This time it chose to issue HK$1.34 billion ($173 million) worth of convertible bonds that will allow it to raise additional funds at a premium to the future share price û if the stock continues to perform. In February the company raised HK$442 million ($57 million) from a top-up share placement.
Each of the fund raisings accounted for 20% of the companyÆs existing share capital û which is usually the maximum for a Hong Kong-listed company in any given fiscal year. However, the company went back to its shareholders at a special general meeting on May 9 to seek approval for a renewal of the original mandate (granted at the annual general meeting in September 2005) to issue new shares up to 20% of the capital.
Shareholders approved and the CB was said to have been reviewed favourably by investors as the company is raising money for new asset injections that is expected to help boost future earnings. In addition, the mainland property sector is still ôhotö with investors, and sources say the deal was multiple times covered with just under 30 investors taking part.
The convertible bond issue was arranged by JPMorgan who bought the bonds from the company and then sold them on to the market at a fixed price. BOC International acted as joint lead manager.
The zero coupon bonds have a five-year maturity, but investors can put them back to the issuer after three years at 120.103% of face value to give a yield to put of 6.20%. They were issued at par and are redeemable at 135.702% for the same yield.
The bonds are convertible into common shares at HK$1.5048, which represents a premium of 32% over FridayÆs close of HK$1.14. The conversion premium was on the modest side compared with CBs by other Hong Kong-listed issuers over the past month which have ranged from 35% to 50%.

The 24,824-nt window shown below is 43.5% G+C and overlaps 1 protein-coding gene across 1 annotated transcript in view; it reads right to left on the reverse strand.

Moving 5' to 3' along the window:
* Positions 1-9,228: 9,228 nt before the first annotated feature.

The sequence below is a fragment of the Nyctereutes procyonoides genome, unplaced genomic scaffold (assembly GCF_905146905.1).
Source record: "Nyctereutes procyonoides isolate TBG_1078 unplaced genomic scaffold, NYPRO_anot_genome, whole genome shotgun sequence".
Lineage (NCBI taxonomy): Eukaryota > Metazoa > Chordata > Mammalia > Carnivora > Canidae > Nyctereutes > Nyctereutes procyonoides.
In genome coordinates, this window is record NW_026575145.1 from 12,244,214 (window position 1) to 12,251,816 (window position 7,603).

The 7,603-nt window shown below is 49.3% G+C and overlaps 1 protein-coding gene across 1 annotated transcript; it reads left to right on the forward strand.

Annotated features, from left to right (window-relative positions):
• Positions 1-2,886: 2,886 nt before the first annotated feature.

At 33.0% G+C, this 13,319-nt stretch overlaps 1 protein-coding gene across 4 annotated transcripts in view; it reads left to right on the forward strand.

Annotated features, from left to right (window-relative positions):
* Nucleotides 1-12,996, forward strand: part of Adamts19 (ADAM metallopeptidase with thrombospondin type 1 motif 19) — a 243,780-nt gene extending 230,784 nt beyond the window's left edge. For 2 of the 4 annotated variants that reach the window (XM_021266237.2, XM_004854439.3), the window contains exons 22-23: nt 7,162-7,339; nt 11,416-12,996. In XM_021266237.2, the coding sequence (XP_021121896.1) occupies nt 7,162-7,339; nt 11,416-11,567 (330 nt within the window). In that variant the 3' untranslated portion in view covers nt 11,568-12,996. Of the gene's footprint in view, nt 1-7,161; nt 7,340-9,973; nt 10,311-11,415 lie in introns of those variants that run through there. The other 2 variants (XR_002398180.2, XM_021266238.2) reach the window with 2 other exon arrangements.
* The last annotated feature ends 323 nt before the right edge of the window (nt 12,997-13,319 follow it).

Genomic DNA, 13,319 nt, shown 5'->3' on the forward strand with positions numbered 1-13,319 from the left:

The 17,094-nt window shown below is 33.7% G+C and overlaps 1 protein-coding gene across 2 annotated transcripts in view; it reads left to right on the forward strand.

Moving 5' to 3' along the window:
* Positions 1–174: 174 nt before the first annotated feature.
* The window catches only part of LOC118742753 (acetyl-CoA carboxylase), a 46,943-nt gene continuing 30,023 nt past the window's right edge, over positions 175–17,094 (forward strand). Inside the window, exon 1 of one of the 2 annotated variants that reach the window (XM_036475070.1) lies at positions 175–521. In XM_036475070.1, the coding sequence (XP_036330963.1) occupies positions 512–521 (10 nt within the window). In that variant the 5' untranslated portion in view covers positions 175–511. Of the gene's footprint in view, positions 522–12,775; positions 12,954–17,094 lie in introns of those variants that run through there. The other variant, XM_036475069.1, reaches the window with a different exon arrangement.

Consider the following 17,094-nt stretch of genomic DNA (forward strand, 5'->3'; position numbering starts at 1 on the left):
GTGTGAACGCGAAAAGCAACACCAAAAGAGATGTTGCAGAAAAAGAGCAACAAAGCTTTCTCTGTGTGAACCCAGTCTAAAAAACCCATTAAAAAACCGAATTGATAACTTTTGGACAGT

The less aggressive premium may be partly due to the fact that the company has less of a track record than other mainland developers - since most of its development projects are still at a relatively early stage. As a result, its financial performance is also not as spectacular as some of its peers.
However, it may also be an indication that investment banks are beginning to show more restraint with regard to what terms they are willing to promise companies in return for their business.
Given the volatile share price, however, the premium came out to be 40% when based on FridayÆs volume-weighted average price û a measure preferred by many investors who consider it a more fair representation of the current share price level.
The assumptions included a credit spread of 400 basis points over Hibor, a yield dividend protection of 3.5% and a stock borrow costs of 5%, given there is no borrow available.
This bond floor was valued at 92.5% for an implied volatility of 35%, which compared with a 90-day historic volatility of 65%. The share price has doubled in the past six months.
The underwriter offered no asset swaps, underscoring the fact that this was pretty much sold as an equity story.
The company, which is 56.4% owned by its Chairman Li Song Xiao, announced in mid-April that it had entered into an agreement (with the local government) to develop a project in Pi Xian Xi Pu town in Chengdu City, which will require a total investment of Rmb1.2 billion ($150 million).
Earlier the same month it announced it had agreed to acquire a 30% stake in an early-stage residential and commercial development project in Chongqing at a cost of Rmb181 million ($22.6 million). The acquisition came after Neo-China in February signed a memorandum of understanding with two other shareholders of the same project to acquire their combined 70% stake for Rmb422.1 million ($52.6 million).
In the six months to October 2005, the company reported a net profit of HK$127.0 million which included revenues of HK$32.7 million and a gain of HK$125.0 million from the sale of a subsidiary. In the year earlier period, the net profit stood at HK$133.1 million.